The pool of people who vote for the Tony Awards is a small one — and this year, it’s probably even smaller.

As Broadway gears up for its big night June 12, the industry’s annual prognostications factor in the knowledge that this season’s COVID spike in schedule disruptions and actor absences made it even harder than usual to catch every nominated production and performance, especially for voters who live out of town. According to the Tony regulations, if you miss a show, you can’t vote in any of the categories in which it’s nominated — which means that, of the 650 total Tony voters, fewer than ever could be checking all the boxes on the ballot.

Most voters will tell you that they assiduously follow the guidelines on which categories they can and can’t vote in, and many of them are probably even telling the truth. But there are ways around the backstops in place to prevent illegal voting on the online Tony portal, and you have to assume that some percentage will break the rules to weigh in on their favorites.

How all that shifts voting trends, however, is tough to calculate. In theory, knocking out a number of out-of-towners could diminish the strength of the road vote, that fabled group of tour presenters and producers who supposedly have much more populist leanings than the highfalutin locals. But whether such a trend materializes — not to mention whether a road bloc with monolithic taste even exists — remains up in the air.

With all that in mind, and based on a highly unscientific combination of polling, gossip and instinct, here are seven predictions for the night’s biggest awards.

1. “A Strange Loop” will take Best Musical. Probably.
“Strange Loop” is this year’s buzz-magnet, the frontrunner with all the rave reviews, press attention and fan enthusiasm. Chances are that Michael R. Jackson‘s Pulitzer-winner will take home Tony night’s top prize, too. But even with all the (hyperlocal) hype, many view the edgy, unfiltered “Strange Loop” as a challenge to sell to audiences anywhere outside of the theater district. That cracks open the door for a potential upset from a more clear-cut crowdpleaser — in this case, probably “MJ,” the Michael Jackson musical that’s kept a low profile in the press but still built up a lot of goodwill in the industry. (Even if “MJ” misses best musical, the dance-heavy show is near certain to take the choreography award for Christopher Wheeldon.) Voters like “Six” a lot, too, but that show’s greatest reward may come in the consistently robust grosses it’s been posting on Broadway since it officially opened in the fall.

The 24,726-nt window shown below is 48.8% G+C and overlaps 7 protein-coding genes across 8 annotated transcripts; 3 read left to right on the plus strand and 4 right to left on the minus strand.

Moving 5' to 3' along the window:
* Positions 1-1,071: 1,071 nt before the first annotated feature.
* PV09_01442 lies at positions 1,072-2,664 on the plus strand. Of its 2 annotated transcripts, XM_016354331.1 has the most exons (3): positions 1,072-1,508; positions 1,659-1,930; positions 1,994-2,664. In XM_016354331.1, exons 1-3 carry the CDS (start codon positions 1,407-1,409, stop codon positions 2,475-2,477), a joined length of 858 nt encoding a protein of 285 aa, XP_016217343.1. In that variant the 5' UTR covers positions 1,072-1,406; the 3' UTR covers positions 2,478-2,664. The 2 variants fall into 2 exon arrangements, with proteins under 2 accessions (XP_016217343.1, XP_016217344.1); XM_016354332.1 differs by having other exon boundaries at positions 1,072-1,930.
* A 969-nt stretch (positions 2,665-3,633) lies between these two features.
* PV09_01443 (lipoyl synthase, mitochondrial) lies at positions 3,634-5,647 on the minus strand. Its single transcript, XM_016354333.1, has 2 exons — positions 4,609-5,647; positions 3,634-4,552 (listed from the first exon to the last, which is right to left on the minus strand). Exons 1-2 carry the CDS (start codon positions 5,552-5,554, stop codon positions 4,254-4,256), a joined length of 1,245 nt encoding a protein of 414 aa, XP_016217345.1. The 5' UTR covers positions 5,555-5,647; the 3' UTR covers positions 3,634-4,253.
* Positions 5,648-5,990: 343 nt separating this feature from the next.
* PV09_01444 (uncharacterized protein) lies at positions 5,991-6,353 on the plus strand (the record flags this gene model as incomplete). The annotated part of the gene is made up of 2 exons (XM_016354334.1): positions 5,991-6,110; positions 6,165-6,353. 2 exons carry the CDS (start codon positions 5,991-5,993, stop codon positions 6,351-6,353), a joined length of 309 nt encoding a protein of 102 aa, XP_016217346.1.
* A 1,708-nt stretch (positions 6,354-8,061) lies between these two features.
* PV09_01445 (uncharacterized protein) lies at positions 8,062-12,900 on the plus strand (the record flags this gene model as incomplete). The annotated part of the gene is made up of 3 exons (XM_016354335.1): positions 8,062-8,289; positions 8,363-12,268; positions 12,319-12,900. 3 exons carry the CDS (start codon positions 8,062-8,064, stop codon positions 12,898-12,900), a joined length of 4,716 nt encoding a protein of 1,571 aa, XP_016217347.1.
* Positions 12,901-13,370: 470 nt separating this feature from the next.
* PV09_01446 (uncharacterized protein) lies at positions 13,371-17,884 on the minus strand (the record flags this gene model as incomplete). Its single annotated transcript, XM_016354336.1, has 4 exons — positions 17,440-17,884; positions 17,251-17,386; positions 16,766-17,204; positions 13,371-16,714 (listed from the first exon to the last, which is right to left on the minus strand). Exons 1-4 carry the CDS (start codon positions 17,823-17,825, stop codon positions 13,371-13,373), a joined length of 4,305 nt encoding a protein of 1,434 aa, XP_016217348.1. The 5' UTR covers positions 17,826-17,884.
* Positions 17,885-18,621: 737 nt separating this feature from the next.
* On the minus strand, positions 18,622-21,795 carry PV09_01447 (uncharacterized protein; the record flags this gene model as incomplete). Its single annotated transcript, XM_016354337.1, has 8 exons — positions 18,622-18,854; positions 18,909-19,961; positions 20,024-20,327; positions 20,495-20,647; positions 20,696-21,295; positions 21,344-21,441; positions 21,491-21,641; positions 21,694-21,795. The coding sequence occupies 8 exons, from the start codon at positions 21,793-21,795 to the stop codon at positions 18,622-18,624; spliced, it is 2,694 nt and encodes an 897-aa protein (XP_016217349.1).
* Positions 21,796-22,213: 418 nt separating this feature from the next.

2. “The Lehman Trilogy” is a lock for Best Play.
If you’re looking for a sure thing on Sunday, bet on “The Lehman Trilogy.” In a category crowded with worthy contenders, it’s the one that voters consistently named their top choice, admired as much (if not more) for its elegant, carefully conceived production as its centuries-spanning script. That “Lehman” love also makes the play’s director, Sam Mendes, the likeliest winner in the play director category.

3. Love for “Company” has cooled, but it’ll probably still take the prize for Musical Revival — and a few more, to boot.
With its gender-flipped lead character, “Company” attracted a lot of hype when it opened in the fall, especially in the wake of composer Stephen Sondheim’s death. In the intervening months, reception in the industry has proven more mixed, but even so, “Company” looks like the one to beat — although there’s real affection out there for the now-closed revival of “Caroline, or Change” and even for the critically panned mega-seller “The Music Man,” which could lay the groundwork for an upset.